On March 27, as Danang was about to fall to the North Vietnamese, Secretary of State Henry A. Kissinger met with President Gerald Ford to discuss the deteriorating situation in South Vietnam. He told the president, “…it looks like they [the South Vietnamese] have lost virtually everything and North Vietnam has suffered very little…I say this with a bleeding heart – but maybe you must put Vietnam behind you….”[1] Kissinger believed South Vietnam was a lost cause. And he reached that disturbing conclusion only two weeks into the Communist offensive.

South Vietnamese politician Ton That Thien shared Kissinger’s dire outlook. Only days after the fall of Danang, he stated, “Thieu made a mistake at Ban Me Thuot, but that was no reason to throw the rest away. From there, he went on to provoke a panic that couldn’t be stopped. It’s too late to do anything about it now. Nothing any military man or civilian could do would help much…Why should the other side be interested in coalition or negotiations now…They have won.”[2]

By April 1, foreign military analysts in Saigon concluded that South Vietnam’s civilian and military command structure had completely broken down. Keen observers recognized that the South Vietnamese Army could effectively field no more than a handful of units. Granted, some South Vietnamese formations still fought on into April in isolated pockets, such as the one at Xuan Loc, but there was no longer any coordinated defense of what remained of the country. Consequently, by April 1, 1975, the war was all but over; it only remained for the Communists to seize Saigon.

The North Vietnamese Army could have taken Saigon by the end of the first week of April if its commanders had decided to push their troops hard; but for a number of reasons, including the fear of American re-intervention, the Communists opted to wait to occupy the South Vietnamese capital until the United States evacuated all of its personnel from South Vietnam.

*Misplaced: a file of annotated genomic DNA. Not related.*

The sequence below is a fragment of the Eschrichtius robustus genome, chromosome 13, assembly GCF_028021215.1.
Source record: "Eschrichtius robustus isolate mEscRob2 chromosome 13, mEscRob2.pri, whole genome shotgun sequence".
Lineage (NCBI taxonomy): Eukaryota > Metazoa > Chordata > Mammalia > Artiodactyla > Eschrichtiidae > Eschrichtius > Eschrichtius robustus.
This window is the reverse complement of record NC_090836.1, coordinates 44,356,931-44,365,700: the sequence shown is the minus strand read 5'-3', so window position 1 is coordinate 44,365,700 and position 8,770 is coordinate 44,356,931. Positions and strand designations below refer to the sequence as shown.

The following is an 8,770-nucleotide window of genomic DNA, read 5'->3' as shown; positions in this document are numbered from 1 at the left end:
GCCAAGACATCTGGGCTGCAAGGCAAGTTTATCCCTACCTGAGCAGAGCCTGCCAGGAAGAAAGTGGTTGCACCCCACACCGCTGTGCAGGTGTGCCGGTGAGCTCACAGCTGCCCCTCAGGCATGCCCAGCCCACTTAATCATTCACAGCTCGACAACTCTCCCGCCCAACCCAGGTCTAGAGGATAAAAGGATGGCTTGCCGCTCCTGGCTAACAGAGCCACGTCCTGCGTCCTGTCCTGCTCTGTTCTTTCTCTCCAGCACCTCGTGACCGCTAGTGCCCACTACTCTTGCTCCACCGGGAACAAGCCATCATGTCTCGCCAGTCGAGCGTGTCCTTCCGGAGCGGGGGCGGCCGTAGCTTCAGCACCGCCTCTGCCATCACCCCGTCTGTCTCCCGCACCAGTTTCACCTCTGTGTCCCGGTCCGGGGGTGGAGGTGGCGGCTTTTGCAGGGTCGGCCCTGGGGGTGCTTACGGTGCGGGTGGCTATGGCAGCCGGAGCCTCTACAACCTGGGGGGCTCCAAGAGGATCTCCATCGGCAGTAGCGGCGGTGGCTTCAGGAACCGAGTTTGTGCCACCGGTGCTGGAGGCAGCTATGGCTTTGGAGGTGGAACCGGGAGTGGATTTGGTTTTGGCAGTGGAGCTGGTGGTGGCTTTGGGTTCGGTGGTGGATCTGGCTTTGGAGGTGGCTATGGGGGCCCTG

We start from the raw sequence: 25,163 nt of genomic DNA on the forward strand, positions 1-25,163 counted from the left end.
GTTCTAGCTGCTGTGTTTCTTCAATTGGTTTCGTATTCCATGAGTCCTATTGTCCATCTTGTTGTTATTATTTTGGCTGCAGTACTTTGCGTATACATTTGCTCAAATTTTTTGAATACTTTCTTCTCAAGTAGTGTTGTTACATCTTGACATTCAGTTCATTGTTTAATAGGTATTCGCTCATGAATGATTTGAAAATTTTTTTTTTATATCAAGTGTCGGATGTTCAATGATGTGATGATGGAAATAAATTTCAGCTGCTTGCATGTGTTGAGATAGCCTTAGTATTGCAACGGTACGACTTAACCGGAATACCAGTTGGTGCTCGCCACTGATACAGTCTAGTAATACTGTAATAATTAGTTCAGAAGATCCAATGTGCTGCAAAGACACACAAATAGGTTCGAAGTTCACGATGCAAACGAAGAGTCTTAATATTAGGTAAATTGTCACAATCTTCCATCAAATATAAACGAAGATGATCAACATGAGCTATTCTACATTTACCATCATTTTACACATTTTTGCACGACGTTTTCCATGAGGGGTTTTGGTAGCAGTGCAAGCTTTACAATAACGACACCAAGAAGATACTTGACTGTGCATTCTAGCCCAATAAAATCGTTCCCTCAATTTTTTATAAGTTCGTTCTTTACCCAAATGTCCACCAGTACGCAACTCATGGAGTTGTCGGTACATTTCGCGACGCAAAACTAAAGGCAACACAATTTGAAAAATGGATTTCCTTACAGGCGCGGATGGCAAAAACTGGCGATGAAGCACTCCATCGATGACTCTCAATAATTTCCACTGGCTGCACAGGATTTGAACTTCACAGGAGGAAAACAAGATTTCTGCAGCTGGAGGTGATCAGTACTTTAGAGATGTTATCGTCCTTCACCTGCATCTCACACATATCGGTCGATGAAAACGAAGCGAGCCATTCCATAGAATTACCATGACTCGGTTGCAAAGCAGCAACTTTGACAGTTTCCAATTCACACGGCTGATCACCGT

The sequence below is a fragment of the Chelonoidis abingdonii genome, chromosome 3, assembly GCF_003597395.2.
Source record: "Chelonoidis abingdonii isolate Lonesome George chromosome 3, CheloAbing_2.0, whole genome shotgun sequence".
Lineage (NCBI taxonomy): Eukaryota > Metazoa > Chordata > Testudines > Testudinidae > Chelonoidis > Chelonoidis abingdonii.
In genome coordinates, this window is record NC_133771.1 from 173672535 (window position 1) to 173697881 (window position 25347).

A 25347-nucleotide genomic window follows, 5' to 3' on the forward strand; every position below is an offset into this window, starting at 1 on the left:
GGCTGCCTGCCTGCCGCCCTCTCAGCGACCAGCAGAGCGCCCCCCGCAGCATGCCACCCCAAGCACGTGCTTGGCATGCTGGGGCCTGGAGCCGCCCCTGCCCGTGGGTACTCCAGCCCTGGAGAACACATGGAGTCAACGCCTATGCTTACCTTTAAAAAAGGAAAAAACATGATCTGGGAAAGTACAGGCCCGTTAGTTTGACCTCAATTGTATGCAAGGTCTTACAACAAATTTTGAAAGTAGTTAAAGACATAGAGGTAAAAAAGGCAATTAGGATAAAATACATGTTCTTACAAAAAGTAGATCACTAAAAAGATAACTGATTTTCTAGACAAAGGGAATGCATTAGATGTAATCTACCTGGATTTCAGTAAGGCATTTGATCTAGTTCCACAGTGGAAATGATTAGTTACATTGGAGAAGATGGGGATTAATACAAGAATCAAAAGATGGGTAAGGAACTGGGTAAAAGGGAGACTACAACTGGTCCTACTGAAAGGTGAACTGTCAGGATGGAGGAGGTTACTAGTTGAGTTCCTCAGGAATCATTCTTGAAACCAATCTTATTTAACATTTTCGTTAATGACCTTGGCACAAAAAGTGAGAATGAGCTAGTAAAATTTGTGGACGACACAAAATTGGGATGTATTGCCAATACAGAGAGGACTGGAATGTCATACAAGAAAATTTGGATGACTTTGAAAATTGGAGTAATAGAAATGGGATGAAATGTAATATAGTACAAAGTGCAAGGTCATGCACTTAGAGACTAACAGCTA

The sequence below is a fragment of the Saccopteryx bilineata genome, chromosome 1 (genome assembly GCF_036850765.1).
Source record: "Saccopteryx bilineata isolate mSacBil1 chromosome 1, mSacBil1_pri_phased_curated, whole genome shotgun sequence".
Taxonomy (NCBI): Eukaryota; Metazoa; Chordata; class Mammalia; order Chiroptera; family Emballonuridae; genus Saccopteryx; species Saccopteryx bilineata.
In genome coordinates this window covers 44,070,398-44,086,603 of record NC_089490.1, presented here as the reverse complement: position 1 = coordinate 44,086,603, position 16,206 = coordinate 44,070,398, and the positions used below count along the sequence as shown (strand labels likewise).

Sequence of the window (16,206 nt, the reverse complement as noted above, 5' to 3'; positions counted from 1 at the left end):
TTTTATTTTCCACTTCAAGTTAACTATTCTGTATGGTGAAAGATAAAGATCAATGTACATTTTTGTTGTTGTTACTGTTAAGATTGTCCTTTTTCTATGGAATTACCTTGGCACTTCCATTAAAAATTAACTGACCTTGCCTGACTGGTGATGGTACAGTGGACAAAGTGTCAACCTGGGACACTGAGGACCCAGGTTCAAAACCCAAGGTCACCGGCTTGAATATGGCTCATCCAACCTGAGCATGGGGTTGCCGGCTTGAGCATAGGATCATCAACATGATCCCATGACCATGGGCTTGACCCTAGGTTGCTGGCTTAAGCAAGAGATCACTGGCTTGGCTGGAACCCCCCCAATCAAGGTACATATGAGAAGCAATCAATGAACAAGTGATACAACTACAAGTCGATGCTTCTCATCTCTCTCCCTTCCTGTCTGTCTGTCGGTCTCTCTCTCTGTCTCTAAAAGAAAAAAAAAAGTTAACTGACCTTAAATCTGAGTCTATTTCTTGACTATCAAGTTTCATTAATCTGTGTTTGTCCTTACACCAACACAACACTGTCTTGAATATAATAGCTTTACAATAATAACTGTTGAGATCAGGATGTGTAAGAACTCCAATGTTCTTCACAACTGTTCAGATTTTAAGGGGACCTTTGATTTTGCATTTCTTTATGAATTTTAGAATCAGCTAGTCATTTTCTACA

A number of socio-economic and political variables converged in early 1975 to bring about South Vietnam’s hasty collapse. None of the factors that fostered South Vietnam’s unravelling had anything to do with the American Left.

For years, similar variables have been at work in Iraq – with the potential to bring about the same results – a rapid social and political disintegration.

1) A Religious Divide. Nine out of ten South Vietnamese were Buddhists, animists, or members of the Cao Dai and Hoa Hao religious sects. This majority population resented the monopolization of political, economic, and military power by Catholics. And so, the majority of South Vietnamese had little reason to defend the Catholic elite against the Communists.

2) Official Corruption. After the withdrawal of U.S. troops in March 1973, the South Vietnamese economy went into a tailspin. The price of everything from rice to gasoline skyrocketed. To compensate for the rise in prices, government officials, army officers, and common soldiers increasingly engaged in corruption. For instance, South Vietnamese soldiers established road blocks on National Route 1 to rob passer-by, military officers sold drugs to their own troops, and high officials in the Government stole U.S. aid earmarked for war refugees. Rampant corruption undermined troop morale and turned the populace against the regime.

3) The Absence of Nationalism. The South Vietnamese possessed neither a national identity nor a unifying ideology. Self and family came before nation and neighbor.